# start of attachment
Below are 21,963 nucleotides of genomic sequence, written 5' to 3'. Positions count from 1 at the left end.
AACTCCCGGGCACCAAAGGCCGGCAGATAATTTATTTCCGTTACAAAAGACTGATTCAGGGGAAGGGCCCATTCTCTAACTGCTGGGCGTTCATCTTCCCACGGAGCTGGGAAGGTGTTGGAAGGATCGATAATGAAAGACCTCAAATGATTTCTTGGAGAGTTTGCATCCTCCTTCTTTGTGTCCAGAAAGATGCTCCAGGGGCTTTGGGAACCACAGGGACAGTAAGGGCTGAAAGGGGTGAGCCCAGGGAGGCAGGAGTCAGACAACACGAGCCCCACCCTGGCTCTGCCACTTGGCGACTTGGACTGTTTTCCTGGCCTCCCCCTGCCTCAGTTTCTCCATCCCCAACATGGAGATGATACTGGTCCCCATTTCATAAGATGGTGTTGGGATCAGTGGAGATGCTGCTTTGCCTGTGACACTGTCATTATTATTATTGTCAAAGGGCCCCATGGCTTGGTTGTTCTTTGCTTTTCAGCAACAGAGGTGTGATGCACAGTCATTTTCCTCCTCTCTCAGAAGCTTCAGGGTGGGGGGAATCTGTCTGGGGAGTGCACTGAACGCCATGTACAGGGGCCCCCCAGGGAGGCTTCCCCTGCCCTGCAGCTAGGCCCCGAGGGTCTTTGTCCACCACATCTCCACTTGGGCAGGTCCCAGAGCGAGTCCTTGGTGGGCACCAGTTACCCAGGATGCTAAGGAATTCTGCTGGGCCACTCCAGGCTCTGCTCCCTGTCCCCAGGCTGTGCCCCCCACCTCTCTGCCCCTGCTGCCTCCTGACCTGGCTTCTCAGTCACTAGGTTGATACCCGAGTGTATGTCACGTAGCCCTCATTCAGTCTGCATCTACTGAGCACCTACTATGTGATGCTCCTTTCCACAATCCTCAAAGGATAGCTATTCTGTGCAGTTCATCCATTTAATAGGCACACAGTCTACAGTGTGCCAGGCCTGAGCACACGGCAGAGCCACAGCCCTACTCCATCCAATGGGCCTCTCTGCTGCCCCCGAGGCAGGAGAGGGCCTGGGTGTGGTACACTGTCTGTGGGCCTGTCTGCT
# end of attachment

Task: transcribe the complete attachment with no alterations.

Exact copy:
Below are 21,963 nucleotides of genomic sequence, written 5' to 3'. Positions count from 1 at the left end.
AACTCCCGGGCACCAAAGGCCGGCAGATAATTTATTTCCGTTACAAAAGACTGATTCAGGGGAAGGGCCCATTCTCTAACTGCTGGGCGTTCATCTTCCCACGGAGCTGGGAAGGTGTTGGAAGGATCGATAATGAAAGACCTCAAATGATTTCTTGGAGAGTTTGCATCCTCCTTCTTTGTGTCCAGAAAGATGCTCCAGGGGCTTTGGGAACCACAGGGACAGTAAGGGCTGAAAGGGGTGAGCCCAGGGAGGCAGGAGTCAGACAACACGAGCCCCACCCTGGCTCTGCCACTTGGCGACTTGGACTGTTTTCCTGGCCTCCCCCTGCCTCAGTTTCTCCATCCCCAACATGGAGATGATACTGGTCCCCATTTCATAAGATGGTGTTGGGATCAGTGGAGATGCTGCTTTGCCTGTGACACTGTCATTATTATTATTGTCAAAGGGCCCCATGGCTTGGTTGTTCTTTGCTTTTCAGCAACAGAGGTGTGATGCACAGTCATTTTCCTCCTCTCTCAGAAGCTTCAGGGTGGGGGGAATCTGTCTGGGGAGTGCACTGAACGCCATGTACAGGGGCCCCCCAGGGAGGCTTCCCCTGCCCTGCAGCTAGGCCCCGAGGGTCTTTGTCCACCACATCTCCACTTGGGCAGGTCCCAGAGCGAGTCCTTGGTGGGCACCAGTTACCCAGGATGCTAAGGAATTCTGCTGGGCCACTCCAGGCTCTGCTCCCTGTCCCCAGGCTGTGCCCCCCACCTCTCTGCCCCTGCTGCCTCCTGACCTGGCTTCTCAGTCACTAGGTTGATACCCGAGTGTATGTCACGTAGCCCTCATTCAGTCTGCATCTACTGAGCACCTACTATGTGATGCTCCTTTCCACAATCCTCAAAGGATAGCTATTCTGTGCAGTTCATCCATTTAATAGGCACACAGTCTACAGTGTGCCAGGCCTGAGCACACGGCAGAGCCACAGCCCTACTCCATCCAATGGGCCTCTCTGCTGCCCCCGAGGCAGGAGAGGGCCTGGGTGTGGTACACTGTCTGTGGGCCTGTCTGCT